Most of the facilities like toilets, normally built-in were designed to be mobile, using a comprehensive set of kit of parts, set at a 6m metre grid and gantries.  The aim was to design a place not dissimilar to a live television studio, not unlike ‘Instant City’ in one location. No dividing line between performance and transmitted event (projection, overlay of media). Even after frequent visit to these activities, the visitors may not be able to appreciate the size or configurations within this large cavern.
An architecture that was to be made of the events rather than the envelope as it is likely Archigram considered Beaubourg was.

Peter Cook, Dennis Compton, Colin Fournier, David Greene with Ken Allison, Diana Jowsey, Stuart Lever. Engineered by Frank Whitby.

PS: I am informed that Ron Herron worked on the competition albeit whilst he was in America and consequently on the unbuilt scheme.

The information and original scans are attributed to an article in Architectural Design 1/70 Cosmorama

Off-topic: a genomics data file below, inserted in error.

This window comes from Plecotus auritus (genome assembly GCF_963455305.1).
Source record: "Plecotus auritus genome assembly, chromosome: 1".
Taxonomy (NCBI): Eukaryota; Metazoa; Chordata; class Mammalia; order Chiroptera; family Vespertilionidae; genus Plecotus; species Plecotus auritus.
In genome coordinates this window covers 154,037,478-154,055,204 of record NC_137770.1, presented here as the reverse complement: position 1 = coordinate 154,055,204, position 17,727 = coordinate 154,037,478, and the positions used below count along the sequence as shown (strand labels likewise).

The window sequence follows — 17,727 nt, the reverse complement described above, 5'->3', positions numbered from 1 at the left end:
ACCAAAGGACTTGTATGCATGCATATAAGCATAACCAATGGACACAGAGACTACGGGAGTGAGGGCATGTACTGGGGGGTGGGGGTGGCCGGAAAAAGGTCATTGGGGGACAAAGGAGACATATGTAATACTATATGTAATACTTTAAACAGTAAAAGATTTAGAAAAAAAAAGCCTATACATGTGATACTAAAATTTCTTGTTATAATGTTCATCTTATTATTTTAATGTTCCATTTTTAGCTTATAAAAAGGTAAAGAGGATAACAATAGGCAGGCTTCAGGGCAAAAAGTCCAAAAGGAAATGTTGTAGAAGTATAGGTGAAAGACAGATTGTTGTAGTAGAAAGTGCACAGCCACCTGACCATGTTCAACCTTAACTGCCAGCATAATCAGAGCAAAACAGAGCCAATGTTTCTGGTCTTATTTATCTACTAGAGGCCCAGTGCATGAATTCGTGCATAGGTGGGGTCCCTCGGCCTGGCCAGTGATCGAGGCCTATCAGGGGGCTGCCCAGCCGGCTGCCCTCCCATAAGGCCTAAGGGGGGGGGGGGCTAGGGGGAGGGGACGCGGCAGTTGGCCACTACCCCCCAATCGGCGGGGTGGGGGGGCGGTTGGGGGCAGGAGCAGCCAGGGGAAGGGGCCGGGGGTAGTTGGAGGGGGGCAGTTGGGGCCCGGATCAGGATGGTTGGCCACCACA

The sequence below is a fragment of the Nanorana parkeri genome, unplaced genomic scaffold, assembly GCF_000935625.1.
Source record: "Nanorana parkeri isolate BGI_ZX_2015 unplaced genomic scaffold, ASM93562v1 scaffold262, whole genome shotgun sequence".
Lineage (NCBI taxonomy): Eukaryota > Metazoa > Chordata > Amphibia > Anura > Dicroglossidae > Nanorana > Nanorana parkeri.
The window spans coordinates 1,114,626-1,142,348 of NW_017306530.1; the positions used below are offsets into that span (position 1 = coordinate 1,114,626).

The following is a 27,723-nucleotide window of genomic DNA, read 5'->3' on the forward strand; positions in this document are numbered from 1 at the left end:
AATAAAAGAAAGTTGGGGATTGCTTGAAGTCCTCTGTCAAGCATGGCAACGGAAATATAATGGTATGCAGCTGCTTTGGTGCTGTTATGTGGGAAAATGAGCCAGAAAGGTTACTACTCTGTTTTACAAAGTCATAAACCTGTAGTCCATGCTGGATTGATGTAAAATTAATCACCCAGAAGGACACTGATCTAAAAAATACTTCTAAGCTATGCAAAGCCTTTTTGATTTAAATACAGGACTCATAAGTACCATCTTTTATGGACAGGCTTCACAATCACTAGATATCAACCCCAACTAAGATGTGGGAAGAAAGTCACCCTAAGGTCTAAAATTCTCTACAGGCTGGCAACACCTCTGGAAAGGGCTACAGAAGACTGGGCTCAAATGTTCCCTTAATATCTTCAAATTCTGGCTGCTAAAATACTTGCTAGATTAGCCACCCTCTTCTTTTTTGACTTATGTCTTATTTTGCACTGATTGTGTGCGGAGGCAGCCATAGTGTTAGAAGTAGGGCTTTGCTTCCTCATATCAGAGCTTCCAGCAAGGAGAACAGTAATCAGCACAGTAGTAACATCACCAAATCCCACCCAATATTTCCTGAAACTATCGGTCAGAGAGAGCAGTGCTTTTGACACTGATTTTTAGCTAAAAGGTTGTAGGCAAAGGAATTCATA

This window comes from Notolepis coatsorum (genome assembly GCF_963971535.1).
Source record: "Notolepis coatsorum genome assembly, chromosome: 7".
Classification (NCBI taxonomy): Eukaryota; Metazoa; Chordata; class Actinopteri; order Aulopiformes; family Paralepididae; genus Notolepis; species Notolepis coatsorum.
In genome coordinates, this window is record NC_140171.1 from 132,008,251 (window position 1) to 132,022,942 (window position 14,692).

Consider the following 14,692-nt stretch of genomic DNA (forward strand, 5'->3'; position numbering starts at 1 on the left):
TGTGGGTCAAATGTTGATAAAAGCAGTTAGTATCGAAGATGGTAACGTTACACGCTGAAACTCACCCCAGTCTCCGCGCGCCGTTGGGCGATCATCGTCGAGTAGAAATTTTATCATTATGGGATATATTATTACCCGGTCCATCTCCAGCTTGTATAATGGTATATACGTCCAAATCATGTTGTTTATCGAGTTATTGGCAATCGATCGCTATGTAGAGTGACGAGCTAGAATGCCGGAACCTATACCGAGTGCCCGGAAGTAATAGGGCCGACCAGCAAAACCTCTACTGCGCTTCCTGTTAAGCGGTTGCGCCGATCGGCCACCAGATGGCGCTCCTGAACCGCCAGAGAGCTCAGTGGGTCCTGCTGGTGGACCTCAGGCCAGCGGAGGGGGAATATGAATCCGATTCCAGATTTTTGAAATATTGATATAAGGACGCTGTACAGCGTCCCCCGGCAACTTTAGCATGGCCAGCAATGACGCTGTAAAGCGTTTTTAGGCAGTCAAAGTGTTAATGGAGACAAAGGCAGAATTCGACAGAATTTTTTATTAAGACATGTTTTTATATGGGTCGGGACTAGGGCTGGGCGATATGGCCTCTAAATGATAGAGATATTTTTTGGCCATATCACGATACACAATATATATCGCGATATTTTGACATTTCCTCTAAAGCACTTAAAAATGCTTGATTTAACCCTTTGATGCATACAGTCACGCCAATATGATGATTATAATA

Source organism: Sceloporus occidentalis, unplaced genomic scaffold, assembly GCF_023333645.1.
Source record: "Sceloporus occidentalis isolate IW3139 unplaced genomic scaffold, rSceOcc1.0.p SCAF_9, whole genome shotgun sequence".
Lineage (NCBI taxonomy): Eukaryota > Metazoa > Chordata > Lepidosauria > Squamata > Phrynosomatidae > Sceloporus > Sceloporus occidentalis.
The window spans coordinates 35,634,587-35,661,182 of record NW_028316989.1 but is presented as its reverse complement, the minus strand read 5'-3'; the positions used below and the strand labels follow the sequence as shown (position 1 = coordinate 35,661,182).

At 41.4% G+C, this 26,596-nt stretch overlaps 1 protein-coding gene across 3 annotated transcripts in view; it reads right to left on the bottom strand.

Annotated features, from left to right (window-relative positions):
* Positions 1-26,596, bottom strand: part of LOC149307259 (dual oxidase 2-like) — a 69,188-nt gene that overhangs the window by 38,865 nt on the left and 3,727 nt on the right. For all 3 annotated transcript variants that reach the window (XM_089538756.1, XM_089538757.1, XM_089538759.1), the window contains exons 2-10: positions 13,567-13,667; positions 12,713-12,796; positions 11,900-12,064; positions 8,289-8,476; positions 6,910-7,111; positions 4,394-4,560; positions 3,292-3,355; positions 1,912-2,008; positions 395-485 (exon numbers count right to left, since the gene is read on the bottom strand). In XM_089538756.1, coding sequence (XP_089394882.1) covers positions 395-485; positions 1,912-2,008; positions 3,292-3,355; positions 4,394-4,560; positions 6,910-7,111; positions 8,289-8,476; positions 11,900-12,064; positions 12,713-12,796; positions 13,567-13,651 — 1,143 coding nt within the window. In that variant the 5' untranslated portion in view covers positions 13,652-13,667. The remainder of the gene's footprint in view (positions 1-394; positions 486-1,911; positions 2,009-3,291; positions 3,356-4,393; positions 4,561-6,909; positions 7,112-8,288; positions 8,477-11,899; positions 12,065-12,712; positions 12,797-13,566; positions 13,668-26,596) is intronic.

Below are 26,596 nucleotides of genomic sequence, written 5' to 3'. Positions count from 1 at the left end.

Advertisements

Archigram is well known and its influences on architectural world are clearly understood and illustrated. The name of Cedric Price (1934-2003) is often heard in Archigram circles as he was close to the group and took active part in discussions and even contributed but was never a formal member.

He was born in Potteries  his father was an architect who specialised in Art Deco Cinema design. Cedric Price was trained at Cambridge and AA where he also taught influencing many architects, Richard Rogers, Rem Koolhaas, Will Alsop to name a few. He also worked for Maxwell Fry & Denys Lasdun before setting his own practice to build Aviary for London Zoo. He built very little but like many other thinkers had tremendous influence on future direction of architecture which  continues to this day.

He was a believer in “calculated uncertainty” where adaptable, temporary structures were preferred. He believed that an ‘anticipatory architect’ should give people the freedom to control to shape their own environments. All buildings according to him should allow for obsolescence and complete change of use. Will Alsop, who worked for him in early 70s recalls  CP’s delight in designing a Cafe for Blackpool Zoo which was eventually to be turned into a giraffe home. This fitted perfectly into his themes of uncertainty, adaptability and change.

In his ‘Thinkbelt’ University project he proposed simple, moveable buildings which would deliver education “with the same lack of peculiarity as the supply of drinking water.”